Interactive Map: Poverty in New Jersey in 2018 by County

The percentage of residents living in poverty dropped to 9.5% last year, the lowest in a decade, but still higher than before the Great Recession

The percentage of New Jerseyans living in poverty last year dropped below 10% for the first time this decade, although the proportion of the state’s residents who are considered poor remained higher than before the Great Recession, according to the most recent survey by the U.S. Census Bureau.

Given the 2018 American Community Survey also found the median household income to be stagnant when inflation was figured in, this means the typical family found itself in no better shape last year than in 2017.

Taken together, the two sets of data paint a positive, though not necessarily rosy, picture of New Jersey households’ financial health.

“New Jersey’s economy continues to improve, but not all residents are benefitting from this progress,” said Brandon McKoy, president of New Jersey Policy Perspective (NJPP), a left-leaning think tank. “Poverty rates remain higher than pre-Recession levels. Far too many New Jersey families still struggle to pay for basic expenses like food and childcare.”

New Jersey’s median household income last year was $81,740. That was slightly higher than in 2017, though adjusted for inflation, it was actually $23 lower — but when accounting for the margin of error that difference is not considered significant. Last year’s median income was about 3% higher than the 2016 inflation-adjusted income and 7% more than in 2014; both of those changes are considered statistically significant.

Four counties had median incomes of $100K plus

Four counties — Bergen, Hunterdon, Morris and Somerset — had median incomes of more than $100,000, with a high of more than $121,000 estimated in Somerset. Cumberland County had the lowest median income of less than $53,000.

The census data shows there are big differences in prosperity in various parts of a geographically small state, with northern counties tending to be wealthier than those in the south. For instance, the annual income of close to a quarter of households in Somerset and Morris counties exceeded $200,000 in 2018, while in six counties, all of them in South Jersey, fewer than one in 10 households had incomes of more than $200,000. Similarly, roughly 20% of households in Atlantic, Cumberland and Salem counties had an income of less than $25,000 in 2018; fewer than 10% of those in Hunterdon, Morris, Somerset and Sussex were in that low-income bracket.

The drop in the statewide poverty rate to 9.5% of all New Jerseyans, down a statistically significant 0.5% from 2017, was welcomed by advocates for those who are of low income. It was the lowest rate since 2009. Still, advocates noted that the rate remains higher than at the beginning of the 2007-2009 Great Recession, when less than 9% of New Jersey residents were considered poor by federal standards.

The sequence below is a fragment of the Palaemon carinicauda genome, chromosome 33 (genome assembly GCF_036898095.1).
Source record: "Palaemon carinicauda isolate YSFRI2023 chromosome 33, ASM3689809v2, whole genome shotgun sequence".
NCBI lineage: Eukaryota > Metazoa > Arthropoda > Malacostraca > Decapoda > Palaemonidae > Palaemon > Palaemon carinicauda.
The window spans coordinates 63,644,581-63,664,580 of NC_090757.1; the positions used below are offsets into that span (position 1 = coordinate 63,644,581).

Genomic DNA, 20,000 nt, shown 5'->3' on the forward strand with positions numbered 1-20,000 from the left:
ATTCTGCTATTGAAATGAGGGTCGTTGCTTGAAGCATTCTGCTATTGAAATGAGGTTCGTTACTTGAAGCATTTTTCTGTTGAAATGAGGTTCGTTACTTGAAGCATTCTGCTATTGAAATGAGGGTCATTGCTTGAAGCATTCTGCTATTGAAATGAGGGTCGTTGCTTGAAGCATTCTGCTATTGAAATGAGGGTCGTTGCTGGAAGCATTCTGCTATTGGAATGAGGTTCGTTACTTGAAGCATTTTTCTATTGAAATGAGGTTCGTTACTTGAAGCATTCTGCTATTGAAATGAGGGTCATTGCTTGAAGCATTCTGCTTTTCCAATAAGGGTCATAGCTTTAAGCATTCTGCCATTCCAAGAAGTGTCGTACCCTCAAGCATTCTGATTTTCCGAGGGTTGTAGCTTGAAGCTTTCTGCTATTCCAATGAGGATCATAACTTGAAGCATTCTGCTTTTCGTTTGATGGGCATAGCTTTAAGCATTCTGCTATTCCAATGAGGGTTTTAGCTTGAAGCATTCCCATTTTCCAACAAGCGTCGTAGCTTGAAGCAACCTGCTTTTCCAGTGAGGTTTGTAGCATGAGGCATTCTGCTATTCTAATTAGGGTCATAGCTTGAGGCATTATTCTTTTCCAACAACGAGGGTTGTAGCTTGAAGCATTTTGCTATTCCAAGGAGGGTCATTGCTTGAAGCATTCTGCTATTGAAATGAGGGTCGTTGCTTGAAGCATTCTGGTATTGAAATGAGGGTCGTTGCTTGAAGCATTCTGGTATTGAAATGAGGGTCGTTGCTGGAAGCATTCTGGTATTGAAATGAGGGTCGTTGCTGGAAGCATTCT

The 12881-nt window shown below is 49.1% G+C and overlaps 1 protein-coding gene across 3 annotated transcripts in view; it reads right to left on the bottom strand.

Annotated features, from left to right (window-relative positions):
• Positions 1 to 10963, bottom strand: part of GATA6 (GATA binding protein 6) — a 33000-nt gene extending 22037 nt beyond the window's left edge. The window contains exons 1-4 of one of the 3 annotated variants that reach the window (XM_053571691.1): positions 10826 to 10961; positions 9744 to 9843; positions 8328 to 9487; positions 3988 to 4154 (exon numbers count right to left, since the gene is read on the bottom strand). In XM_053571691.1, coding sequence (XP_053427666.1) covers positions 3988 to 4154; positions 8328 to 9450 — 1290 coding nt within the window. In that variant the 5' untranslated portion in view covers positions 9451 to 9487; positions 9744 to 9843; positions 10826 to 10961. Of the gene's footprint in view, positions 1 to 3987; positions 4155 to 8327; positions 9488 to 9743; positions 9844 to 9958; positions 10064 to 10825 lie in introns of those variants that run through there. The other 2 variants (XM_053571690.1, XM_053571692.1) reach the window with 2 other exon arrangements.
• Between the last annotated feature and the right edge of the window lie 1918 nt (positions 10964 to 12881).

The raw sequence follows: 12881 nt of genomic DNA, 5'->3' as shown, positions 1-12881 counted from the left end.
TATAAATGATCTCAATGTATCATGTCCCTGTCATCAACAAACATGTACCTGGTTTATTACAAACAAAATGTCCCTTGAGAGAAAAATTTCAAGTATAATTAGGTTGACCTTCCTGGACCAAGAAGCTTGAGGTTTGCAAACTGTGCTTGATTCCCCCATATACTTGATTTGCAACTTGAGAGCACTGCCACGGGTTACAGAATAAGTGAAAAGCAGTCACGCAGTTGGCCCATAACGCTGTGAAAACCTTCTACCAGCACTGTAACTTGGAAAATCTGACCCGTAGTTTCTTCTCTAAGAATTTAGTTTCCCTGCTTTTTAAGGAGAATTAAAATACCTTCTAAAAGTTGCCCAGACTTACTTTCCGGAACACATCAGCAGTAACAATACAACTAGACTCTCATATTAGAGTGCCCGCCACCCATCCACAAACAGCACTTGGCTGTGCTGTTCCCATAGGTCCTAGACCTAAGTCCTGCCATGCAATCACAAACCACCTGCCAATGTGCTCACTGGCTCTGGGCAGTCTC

“Any drop in the poverty rate is a welcome development, but it cannot and should not obscure the fact that poverty in our state last year remained significantly higher than at the beginning of the recession 1l years ago,” said Melville D. Miller Jr., president of Legal Services of New Jersey. “That’s deeply disturbing and shameful.”

Factoring in NJ’s high costs

And Shivi Prasad, director of the Legal Services’ Poverty Research Institute, cautioned that poverty levels based on federal measures mean little in a high-cost state like New Jersey. She called last year’s federal poverty rate “grossly misleading and understated,” as it considered only incomes below $20,231 for a family of three, for example, as poverty. In reality, true poverty is significantly higher in some parts of the state.

Using an alternative — 200% of the federal level, or $50,200 a year for a family of four — NJPP estimated that a much higher 22% of New Jerseyans, or 1.9 million people, lived in true poverty in 2018.

Last year, according to census data, Essex County had the highest poverty rate of more than 15%, closely followed by Cumberland and Hudson counties.

“We must keep our eyes on true poverty,” Miller stressed. “Such actual deprivation can put families out on the street and even break them up. It can bar children from thriving in school and can threaten their very lives. It cannot be ignored.”

The poverty level for children in New Jersey was almost 14% last year, essentially unchanged from 2017, but ranged as high as around 22% in Passaic, Hudson and Essex counties.

Poverty also hits other groups hard in New Jersey, NJPP noted. For instance, 16.2% of blacks, 17.1% of Latinos and 7.2% of Asians lived below the official poverty line in 2018, compared with 5.5% of whites. And women had higher poverty rates than men — 10.5% compared to 8.4%.

Steps to raise standard of living

The Murphy administration and legislators have taken a number of steps since Gov. Phil Murphy took office in January 2018 to improve the standard of living for the poorest New Jerseyans, not the least of which was increasing the state’s minimum wage to $10 per hour as of last July 1 and going up to $15 in 2024.

Still, some say the state needs to do even more.

“Lawmakers must prioritize policies that benefit low-income workers, communities of color, and impoverished New Jerseyans who face barriers to success,” McKoy said. “Until we can ensure all New Jerseyans are able to safely and reliably make ends meet, our economy will continue to have trouble growing in a healthy manner.”


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